Hot Tuna teams with Dave Mason for show at NJPAC

Jack Casady and Jorma Kaukonen of Hot Tuna.

Jack Casady and Jorma Kaukonen of Hot Tuna.

(NOTE: Win a pair of tickets to this show here).

It’s a musical partnership that has lasted for 57 years. Guitarist Jorma Kaukonen and bassist Jack Casady began playing together as Washington, D.C. high schoolers in 1958. They were both members of one of the greatest rock bands of the ’60s, Jefferson Airplane, and, in 1969, formed a bluesy side project, Hot Tuna, that endures to this day.

“For me to get together with Jack, even if I haven’t done something with him for a month or two, it’s like putting on a comfortable old pair of shoes,” says Kaukonen, 74.

An electric trio version of Hot Tuna, also featuring drummer Justin Guip, comes to the New Jersey Performing Arts Center in Newark on July 16, on a double bill with Dave Mason’s Traffic Jam, which plays songs of the great jazz-rock group Traffic (which Mason co-founded) as well as some of Mason’s post-Traffic material.

“Whenever you mention Traffic, for better or worse the first word that comes to my mind is Stevie Winwood, because of the sound of his voice,” says Kaukonen. “But once you get beyond that … what a great band, everybody in the band, fantastic stuff. You know, our direction at the time (with Jefferson Airplane) was kind of different from them, but they were just outstanding, in my opinion, at that moment. Modern rhythm and blues.”




Kaukonen says they have not yet talked about the possibility of doing a song or two together at NJPAC. “You know, I have a little theater myself (Fur Peace Station in Meigs County, Ohio), and my thing, when I run into people at shows, or at my theater, is: Look, if there’s an opportunity to play, count me in, but if it interferes with the flow of your show, my feelings will not be hurt, ’cause I get that. So my mind is open, and if he wants to do something, we will absolutely do it.”

Fur Peace Station is part of Fur Peace Ranch, which offers instrumental workshops and also has an art gallery. It’s now in its 18th year.

“I’m not there all the time, but I’m there most of the time,” says Kaukonen. “And we’re open from March through November. I’ve been working a lot, but I’ve also been at the ranch a lot.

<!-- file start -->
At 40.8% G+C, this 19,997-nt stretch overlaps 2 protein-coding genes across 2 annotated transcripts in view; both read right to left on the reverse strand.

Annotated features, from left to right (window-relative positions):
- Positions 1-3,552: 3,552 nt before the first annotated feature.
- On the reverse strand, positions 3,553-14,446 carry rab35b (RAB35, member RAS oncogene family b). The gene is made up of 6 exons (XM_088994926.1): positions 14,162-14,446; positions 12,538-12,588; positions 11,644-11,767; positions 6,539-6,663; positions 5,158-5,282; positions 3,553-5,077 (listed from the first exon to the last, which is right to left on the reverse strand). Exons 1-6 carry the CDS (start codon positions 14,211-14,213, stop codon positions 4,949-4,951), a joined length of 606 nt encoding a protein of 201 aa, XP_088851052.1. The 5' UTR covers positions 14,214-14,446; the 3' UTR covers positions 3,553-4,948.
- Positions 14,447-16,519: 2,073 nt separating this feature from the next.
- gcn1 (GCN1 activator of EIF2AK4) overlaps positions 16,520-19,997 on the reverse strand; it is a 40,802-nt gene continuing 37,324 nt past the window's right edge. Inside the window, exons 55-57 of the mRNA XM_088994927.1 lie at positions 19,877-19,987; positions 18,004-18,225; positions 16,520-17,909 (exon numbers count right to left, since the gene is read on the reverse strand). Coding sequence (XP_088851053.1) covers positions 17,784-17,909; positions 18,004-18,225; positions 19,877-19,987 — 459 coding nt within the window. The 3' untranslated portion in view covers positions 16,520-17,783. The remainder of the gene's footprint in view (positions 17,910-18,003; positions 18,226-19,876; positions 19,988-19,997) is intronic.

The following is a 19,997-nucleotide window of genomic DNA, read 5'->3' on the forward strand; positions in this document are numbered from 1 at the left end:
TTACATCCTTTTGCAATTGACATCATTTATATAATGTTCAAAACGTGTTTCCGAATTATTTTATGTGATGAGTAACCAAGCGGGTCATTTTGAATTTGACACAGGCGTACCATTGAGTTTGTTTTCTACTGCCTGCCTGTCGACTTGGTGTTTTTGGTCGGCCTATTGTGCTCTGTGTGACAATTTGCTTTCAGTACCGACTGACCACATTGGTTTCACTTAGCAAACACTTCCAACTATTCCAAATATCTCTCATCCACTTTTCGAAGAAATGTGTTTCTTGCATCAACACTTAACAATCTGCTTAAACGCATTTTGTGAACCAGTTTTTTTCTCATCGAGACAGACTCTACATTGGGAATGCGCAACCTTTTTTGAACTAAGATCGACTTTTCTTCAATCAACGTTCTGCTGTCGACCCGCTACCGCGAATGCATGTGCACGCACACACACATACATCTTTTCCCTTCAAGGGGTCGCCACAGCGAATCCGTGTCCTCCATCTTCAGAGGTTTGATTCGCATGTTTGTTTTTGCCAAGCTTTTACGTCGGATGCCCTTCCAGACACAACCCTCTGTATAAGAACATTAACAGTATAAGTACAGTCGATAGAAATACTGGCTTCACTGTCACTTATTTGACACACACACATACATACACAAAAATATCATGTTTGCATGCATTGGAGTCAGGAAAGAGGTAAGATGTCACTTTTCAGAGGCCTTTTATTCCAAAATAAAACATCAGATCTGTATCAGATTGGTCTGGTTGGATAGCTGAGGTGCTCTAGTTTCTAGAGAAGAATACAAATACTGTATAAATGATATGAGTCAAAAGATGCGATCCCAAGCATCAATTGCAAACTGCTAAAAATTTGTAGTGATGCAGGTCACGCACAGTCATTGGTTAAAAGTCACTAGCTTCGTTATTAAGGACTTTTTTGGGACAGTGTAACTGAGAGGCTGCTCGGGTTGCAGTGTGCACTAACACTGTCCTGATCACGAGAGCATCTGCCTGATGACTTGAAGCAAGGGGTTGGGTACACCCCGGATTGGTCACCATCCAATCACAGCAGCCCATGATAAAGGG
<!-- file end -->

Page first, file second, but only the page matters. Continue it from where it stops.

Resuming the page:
“The synchronicity of my life has really been great. Sometimes my daughter would like me not to work so much. But I’ve encouraged her to realize that her horseback riding and a lot of other stuff is contingent on me working. So she gets that.”

In addition to playing with Hot Tuna, Kaukonen also records his own albums and tours behind them. Barry Mitterhoff of Scotch Plains often plays mandolin with him on his solo projects, and in Hot Tuna as well.

Kaukonen started working with Mitterhoff after recording his 2002 Blue Country Heart album with Nashville session stars such as Sam Bush and Jerry Douglas, who weren’t available to tour.

“Sally Van Meter, a great dobro player, hooked me up with Barry, and we just hit it off at the beginning,” says Kaukonen. “Barry brings so much to the musical table for a guy like me. I’m not a schooled musician. I know a lot of stuff because I’ve been doing it for a long time. But Barry has some very, very sophisticated insights, which he shares with me constantly, so I’m always learning new ways to play chords, new ideas about harmony.

“Can anybody other than me hear the difference? That’s not for me to say. But thanks to Barry, over the last 12 years or so, I’ve been learning tons of stuff, and he’s always just a great joy to play with, and he’s a funny guy, of course, and just a brilliant musician.”

This year marks the 50th anniversary of the formation of Jefferson Airplane. While there are no plans for an extensive reunion, in part because Grace Slick is no longer performing, Kaukonen and Casady will present a set of Jefferson Airplane music with guests such as guitarists G.E. Smith and Larry Campbell and singers Rachael Price (of Lake Street Dive) and Teresa Williams at the Lockn’ Festival in Arrington, Va., on Sept. 11.

“Now, Rachael and Teresa don’t sound like Grace,” says Kaukonen. “They sound like themselves. Which is exactly what I wanted. We’re not trying to clone Jefferson Airplane songs; then you’ve got to get the Jefferson Airplane together. So hopefully we’re going to have a wacky and entertaining take on some songs by a great band that I was fortunate enough to be a member of.”

Explore more articles:

Leave a Comment

Sign up for our Newsletter